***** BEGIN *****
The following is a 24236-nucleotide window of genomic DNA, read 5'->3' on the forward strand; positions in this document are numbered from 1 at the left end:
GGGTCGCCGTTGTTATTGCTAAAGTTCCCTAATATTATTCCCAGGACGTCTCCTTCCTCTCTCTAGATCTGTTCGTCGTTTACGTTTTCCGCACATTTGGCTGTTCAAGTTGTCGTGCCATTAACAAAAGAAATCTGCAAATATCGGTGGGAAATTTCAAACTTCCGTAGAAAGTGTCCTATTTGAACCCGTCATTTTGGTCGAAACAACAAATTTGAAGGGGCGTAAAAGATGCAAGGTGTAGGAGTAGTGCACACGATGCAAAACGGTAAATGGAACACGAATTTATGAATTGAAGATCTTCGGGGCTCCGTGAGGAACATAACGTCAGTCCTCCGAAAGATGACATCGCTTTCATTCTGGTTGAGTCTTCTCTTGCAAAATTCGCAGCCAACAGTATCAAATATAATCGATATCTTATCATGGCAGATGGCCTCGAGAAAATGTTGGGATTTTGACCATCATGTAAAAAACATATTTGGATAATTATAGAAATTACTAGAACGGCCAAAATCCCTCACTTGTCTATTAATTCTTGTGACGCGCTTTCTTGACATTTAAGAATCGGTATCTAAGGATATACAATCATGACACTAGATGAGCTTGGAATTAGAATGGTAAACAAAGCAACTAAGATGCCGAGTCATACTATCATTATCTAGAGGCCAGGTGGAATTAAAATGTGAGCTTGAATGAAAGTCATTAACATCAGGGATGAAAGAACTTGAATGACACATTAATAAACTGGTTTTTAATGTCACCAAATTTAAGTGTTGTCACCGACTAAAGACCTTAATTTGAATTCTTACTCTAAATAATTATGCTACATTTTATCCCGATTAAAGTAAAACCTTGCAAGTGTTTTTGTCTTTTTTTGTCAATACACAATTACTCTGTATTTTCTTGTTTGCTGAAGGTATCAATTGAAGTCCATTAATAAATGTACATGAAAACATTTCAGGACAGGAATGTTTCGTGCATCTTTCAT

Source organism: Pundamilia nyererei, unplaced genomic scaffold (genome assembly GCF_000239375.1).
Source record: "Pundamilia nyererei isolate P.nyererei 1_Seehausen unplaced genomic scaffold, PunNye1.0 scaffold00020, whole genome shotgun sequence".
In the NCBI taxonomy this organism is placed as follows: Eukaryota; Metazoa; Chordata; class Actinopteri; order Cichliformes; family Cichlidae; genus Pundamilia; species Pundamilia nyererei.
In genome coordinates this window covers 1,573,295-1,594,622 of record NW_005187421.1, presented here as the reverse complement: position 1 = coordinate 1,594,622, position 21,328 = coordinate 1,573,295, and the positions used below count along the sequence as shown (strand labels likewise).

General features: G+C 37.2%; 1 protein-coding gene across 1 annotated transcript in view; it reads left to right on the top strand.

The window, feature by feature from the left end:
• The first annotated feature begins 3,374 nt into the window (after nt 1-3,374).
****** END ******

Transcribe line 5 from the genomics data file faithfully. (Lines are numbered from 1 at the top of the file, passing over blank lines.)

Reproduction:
In the NCBI taxonomy this organism is placed as follows: Eukaryota; Metazoa; Chordata; class Actinopteri; order Cichliformes; family Cichlidae; genus Pundamilia; species Pundamilia nyererei.